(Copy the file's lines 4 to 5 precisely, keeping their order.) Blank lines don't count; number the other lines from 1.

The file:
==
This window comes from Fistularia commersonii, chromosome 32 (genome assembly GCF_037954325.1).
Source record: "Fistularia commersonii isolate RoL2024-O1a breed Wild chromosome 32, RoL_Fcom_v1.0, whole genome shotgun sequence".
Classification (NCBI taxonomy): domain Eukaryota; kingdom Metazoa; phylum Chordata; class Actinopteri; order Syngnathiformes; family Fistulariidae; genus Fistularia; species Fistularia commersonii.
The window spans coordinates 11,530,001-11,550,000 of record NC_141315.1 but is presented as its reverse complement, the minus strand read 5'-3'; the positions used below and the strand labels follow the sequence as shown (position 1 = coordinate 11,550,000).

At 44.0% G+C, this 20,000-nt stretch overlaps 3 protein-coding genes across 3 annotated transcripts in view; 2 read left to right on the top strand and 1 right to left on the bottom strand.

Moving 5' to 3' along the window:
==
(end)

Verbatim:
The window spans coordinates 11,530,001-11,550,000 of record NC_141315.1 but is presented as its reverse complement, the minus strand read 5'-3'; the positions used below and the strand labels follow the sequence as shown (position 1 = coordinate 11,550,000).

At 44.0% G+C, this 20,000-nt stretch overlaps 3 protein-coding genes across 3 annotated transcripts in view; 2 read left to right on the top strand and 1 right to left on the bottom strand.